lorna dunes 

 

looking forward to tying these again

 

and 

 

Jessica has fine taste

 

tue babana's foster

\

w firm babanas

 

and shoetbread

 

or pound cakeon the bottom

is to die for etc

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On 1/23/2021 at 6:27 PM, Kim Shook said:

I made one of @Norm Matthews' pineapple upside down Bundt cakes for Mr. Kim to take out to his dad and stepmom’s:

IMG_4836.jpg.857cbb663e4746efcd95f62a1e44b406.jpg

This one was a little odd.  It was as if the brown sugar-melted butter mixture was too loose – it all seemed to melt away and leave the fruit high and dry😉.  This is what the one I made back in 2017 looked like:

cake.jpg.5ae91bbfe2c36586a0b8cbe91355bfe8.jpg

Much nicer looking, I think.  The directions say to place the brown sugar mixture in between the pineapple slices, but this batch was actually pourable.  Any ideas, @Norm Matthews?

 

Mr. Kim said that everyone loved it.  I’m going to make another cake for us since it is such a favorite of ours. 

I’m not Norm, but I think maybe the emulsion broke between the butter and sugar, similar to what can happen with toffee-is this possible? I have this issue when the butter is hotter than usual-vigorous whisking usually does the trick, or adding a splash of warm water and whisking. 

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3 minutes ago, Amymegan said:

I’m not Norm, but I think maybe the emulsion broke between the butter and sugar, similar to what can happen with toffee-is this possible? I have this issue when the butter is hotter than usual-vigorous whisking usually does the trick, or adding a splash of warm water and whisking.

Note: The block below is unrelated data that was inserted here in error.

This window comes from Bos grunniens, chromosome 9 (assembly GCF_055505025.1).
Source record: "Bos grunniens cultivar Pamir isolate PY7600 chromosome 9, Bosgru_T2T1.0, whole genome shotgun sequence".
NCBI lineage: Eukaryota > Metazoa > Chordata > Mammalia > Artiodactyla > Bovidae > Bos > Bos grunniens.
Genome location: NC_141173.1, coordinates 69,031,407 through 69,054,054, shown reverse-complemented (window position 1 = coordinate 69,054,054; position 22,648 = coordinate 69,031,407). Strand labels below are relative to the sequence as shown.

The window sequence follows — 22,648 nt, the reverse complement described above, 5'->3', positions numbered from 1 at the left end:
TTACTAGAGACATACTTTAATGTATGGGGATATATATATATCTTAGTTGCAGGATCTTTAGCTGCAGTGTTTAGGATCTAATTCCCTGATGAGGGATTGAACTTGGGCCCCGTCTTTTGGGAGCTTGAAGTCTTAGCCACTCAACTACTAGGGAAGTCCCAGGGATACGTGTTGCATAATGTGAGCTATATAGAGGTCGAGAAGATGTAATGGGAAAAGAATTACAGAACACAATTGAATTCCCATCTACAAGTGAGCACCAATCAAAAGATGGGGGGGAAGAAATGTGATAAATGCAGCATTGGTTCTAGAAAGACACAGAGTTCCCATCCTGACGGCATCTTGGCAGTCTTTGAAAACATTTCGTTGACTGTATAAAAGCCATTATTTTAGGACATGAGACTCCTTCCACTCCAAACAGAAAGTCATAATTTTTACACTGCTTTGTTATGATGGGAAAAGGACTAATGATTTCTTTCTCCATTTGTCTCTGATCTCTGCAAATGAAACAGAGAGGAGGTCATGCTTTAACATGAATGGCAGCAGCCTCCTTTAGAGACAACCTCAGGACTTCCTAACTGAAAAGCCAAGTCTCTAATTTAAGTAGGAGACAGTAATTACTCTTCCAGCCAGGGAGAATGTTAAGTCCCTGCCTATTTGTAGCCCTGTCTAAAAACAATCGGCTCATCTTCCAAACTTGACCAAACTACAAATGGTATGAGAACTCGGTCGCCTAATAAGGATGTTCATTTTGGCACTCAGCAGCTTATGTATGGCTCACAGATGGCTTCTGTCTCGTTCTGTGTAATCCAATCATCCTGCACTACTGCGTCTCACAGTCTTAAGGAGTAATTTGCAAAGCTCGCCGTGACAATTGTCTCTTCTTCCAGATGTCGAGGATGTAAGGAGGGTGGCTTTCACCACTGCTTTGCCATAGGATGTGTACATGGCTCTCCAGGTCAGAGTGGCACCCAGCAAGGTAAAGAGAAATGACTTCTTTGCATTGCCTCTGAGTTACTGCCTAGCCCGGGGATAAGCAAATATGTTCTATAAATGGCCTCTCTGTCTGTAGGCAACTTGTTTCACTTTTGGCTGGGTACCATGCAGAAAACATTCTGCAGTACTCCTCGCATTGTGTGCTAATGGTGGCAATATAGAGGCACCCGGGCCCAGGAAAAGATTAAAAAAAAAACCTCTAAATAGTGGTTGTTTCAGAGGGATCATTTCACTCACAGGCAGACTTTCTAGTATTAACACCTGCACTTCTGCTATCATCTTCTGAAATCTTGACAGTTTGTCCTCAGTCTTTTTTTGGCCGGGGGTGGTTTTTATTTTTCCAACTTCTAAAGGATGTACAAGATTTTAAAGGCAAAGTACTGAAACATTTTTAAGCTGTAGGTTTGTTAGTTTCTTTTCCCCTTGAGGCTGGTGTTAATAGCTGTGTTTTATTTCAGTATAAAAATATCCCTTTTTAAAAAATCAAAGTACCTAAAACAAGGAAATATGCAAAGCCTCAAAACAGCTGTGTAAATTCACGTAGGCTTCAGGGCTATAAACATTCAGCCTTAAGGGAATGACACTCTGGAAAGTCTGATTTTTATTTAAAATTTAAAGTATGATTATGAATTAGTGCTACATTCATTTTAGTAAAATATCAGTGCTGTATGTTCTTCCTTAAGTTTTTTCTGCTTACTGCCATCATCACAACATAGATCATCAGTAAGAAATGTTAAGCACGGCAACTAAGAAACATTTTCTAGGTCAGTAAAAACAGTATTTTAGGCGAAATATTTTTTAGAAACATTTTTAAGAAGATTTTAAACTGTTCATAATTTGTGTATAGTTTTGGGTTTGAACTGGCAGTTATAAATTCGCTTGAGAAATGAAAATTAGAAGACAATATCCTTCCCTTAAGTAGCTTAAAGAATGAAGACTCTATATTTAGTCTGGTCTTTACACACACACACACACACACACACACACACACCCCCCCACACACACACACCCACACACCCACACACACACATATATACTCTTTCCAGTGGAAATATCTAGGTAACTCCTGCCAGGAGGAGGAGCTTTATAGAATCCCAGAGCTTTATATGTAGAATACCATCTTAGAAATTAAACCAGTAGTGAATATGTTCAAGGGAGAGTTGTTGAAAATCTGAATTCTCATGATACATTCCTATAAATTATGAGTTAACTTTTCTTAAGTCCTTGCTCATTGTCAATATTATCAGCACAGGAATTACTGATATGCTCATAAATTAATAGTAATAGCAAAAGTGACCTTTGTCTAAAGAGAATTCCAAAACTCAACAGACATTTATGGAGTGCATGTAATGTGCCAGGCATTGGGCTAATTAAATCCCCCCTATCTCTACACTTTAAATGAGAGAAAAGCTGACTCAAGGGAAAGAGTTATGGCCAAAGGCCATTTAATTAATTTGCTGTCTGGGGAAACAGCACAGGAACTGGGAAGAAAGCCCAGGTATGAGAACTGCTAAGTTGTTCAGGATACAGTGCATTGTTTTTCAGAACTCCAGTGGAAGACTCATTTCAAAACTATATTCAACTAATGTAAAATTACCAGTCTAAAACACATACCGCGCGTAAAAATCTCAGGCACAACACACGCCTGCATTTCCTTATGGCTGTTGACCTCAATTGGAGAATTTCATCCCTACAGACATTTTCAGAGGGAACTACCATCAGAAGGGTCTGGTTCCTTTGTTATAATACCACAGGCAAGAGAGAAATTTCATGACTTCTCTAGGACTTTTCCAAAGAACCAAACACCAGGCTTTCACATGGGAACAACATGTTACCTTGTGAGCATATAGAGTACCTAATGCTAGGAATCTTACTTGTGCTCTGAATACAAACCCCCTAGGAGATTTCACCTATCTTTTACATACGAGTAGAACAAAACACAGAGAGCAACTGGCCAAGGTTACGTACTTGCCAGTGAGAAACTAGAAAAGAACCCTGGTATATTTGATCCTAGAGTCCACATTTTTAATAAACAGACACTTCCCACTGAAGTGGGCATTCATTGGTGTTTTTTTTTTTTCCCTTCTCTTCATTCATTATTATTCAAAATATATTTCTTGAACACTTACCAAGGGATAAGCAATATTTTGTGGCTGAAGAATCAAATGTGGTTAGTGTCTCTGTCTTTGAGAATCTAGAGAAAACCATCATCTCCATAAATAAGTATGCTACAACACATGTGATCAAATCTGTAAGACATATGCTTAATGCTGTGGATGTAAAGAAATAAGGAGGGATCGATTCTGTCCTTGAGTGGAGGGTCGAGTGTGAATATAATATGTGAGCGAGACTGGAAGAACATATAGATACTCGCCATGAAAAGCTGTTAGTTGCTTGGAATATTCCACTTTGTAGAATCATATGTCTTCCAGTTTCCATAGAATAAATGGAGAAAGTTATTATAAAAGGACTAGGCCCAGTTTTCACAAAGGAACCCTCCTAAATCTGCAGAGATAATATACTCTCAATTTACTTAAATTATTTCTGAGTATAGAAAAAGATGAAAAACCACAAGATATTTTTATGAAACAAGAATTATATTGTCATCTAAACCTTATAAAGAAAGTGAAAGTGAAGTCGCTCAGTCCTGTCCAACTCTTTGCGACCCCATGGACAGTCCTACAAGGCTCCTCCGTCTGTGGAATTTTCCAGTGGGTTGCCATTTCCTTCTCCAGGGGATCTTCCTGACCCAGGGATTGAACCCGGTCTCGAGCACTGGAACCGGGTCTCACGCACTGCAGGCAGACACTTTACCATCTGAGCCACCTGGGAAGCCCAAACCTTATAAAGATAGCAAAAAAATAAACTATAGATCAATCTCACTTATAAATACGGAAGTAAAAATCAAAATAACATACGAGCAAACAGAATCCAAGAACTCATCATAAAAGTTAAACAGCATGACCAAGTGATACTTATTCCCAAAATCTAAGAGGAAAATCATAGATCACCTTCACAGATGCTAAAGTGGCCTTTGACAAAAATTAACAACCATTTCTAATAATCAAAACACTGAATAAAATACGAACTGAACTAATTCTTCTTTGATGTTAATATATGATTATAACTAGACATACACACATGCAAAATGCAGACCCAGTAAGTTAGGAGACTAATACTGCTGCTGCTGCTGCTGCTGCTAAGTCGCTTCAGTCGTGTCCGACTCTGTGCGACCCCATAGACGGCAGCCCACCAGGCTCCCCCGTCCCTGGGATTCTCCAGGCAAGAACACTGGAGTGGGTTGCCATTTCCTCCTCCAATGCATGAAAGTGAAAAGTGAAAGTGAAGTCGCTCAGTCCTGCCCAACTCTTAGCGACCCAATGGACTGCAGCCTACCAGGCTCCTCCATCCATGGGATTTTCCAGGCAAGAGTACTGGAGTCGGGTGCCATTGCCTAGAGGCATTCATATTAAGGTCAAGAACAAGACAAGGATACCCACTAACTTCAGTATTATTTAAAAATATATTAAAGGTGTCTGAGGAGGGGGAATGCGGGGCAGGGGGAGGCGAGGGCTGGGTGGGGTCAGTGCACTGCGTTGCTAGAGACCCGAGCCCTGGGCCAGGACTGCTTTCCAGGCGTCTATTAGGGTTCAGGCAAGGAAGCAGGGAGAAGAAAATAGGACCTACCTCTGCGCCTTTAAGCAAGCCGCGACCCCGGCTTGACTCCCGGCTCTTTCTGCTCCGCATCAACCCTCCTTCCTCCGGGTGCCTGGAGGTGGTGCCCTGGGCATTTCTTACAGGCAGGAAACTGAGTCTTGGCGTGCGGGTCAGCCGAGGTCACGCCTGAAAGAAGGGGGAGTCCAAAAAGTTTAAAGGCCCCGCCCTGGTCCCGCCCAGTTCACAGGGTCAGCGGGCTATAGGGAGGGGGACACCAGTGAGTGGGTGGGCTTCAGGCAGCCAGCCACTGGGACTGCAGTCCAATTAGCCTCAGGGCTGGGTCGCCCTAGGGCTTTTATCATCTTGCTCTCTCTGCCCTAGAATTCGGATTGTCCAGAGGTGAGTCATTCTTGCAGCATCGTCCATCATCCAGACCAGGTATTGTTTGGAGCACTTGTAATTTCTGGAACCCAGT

That sounds like a real possibility.  The butter was just out of the microwave.  I'm making it again soon and I'll try letting the butter cool a bit.  Thanks!!!

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Made galette des rois again after asking for advice on it here, and after decreasing the amount of filling and adjusting the baking time it turned out better (though I think I still used too much filling - testing what's the upper amount that won't interfere with cooking). However I noticed that it fell in the center where I poked a hole and where all the scoring lines met. Next time I'll try not making that hole and making sure to give it some space when doing the scoring so it doesn't create such an unsightly collapse in the middle. 

 

test.thumb.jpg.c2db71a838884fe8d192a037abbe9f6d.jpg

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7 minutes ago, Cahoot said:

Made galette des rois again after asking for advice on it here, and after decreasing the amount of filling and adjusting the baking time it turned out better (though I think I still used too much filling - testing what's the upper amount that won't interfere with cooking). However I noticed that it fell in the center where I poked a hole and where all the scoring lines met. Next time I'll try not making that hole and making sure to give it some space when doing the scoring so it doesn't create such an unsightly collapse in the middle. 

 

I think "unsightly collapse" is just a bit harsh. Looks great. I think there is a teeter totter fulcrum point between taste and looks. I tend to jump on the taste side.